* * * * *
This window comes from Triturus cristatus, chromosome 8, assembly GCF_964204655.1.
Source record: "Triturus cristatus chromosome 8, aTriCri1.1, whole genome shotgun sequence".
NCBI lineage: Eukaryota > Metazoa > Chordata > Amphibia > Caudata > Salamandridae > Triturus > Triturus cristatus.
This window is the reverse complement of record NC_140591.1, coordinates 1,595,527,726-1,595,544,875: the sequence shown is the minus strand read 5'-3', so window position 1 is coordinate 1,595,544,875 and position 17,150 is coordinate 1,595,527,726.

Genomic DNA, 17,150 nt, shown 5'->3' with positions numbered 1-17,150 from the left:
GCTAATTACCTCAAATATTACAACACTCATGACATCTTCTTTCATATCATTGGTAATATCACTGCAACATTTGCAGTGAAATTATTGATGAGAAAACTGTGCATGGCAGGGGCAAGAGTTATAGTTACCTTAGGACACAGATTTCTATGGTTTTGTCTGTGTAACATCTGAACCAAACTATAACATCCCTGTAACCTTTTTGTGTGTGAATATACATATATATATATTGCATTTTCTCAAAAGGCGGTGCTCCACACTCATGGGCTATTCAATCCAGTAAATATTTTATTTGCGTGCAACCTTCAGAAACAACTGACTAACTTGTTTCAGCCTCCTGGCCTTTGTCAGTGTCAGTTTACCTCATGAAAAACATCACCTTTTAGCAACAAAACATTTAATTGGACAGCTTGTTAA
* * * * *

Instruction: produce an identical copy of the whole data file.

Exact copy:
This window comes from Triturus cristatus, chromosome 8, assembly GCF_964204655.1.
Source record: "Triturus cristatus chromosome 8, aTriCri1.1, whole genome shotgun sequence".
NCBI lineage: Eukaryota > Metazoa > Chordata > Amphibia > Caudata > Salamandridae > Triturus > Triturus cristatus.
This window is the reverse complement of record NC_140591.1, coordinates 1,595,527,726-1,595,544,875: the sequence shown is the minus strand read 5'-3', so window position 1 is coordinate 1,595,544,875 and position 17,150 is coordinate 1,595,527,726.

Genomic DNA, 17,150 nt, shown 5'->3' with positions numbered 1-17,150 from the left:
GCTAATTACCTCAAATATTACAACACTCATGACATCTTCTTTCATATCATTGGTAATATCACTGCAACATTTGCAGTGAAATTATTGATGAGAAAACTGTGCATGGCAGGGGCAAGAGTTATAGTTACCTTAGGACACAGATTTCTATGGTTTTGTCTGTGTAACATCTGAACCAAACTATAACATCCCTGTAACCTTTTTGTGTGTGAATATACATATATATATATTGCATTTTCTCAAAAGGCGGTGCTCCACACTCATGGGCTATTCAATCCAGTAAATATTTTATTTGCGTGCAACCTTCAGAAACAACTGACTAACTTGTTTCAGCCTCCTGGCCTTTGTCAGTGTCAGTTTACCTCATGAAAAACATCACCTTTTAGCAACAAAACATTTAATTGGACAGCTTGTTAA